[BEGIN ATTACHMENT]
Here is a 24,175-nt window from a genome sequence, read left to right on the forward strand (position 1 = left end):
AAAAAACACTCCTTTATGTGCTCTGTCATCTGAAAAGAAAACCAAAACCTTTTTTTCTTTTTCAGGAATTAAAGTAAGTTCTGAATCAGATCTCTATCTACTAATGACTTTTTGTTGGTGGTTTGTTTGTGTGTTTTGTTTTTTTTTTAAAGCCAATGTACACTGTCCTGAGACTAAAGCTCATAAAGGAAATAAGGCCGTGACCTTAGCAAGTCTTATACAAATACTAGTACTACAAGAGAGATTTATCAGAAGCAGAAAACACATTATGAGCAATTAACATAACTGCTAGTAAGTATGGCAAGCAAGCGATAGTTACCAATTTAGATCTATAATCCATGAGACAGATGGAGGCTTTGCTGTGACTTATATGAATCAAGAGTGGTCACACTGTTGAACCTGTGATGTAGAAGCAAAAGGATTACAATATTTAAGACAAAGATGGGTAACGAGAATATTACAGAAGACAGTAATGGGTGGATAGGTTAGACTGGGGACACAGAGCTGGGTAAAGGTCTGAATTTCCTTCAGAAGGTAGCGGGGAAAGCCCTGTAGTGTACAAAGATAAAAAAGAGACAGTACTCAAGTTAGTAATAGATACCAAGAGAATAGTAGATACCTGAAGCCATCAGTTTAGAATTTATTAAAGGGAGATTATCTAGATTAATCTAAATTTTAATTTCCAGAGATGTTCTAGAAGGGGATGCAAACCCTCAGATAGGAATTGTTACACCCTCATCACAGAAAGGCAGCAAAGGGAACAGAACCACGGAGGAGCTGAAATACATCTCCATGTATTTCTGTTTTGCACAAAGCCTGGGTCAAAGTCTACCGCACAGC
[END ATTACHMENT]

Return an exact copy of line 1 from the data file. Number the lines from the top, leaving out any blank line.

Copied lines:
Here is a 24,175-nt window from a genome sequence, read left to right on the forward strand (position 1 = left end):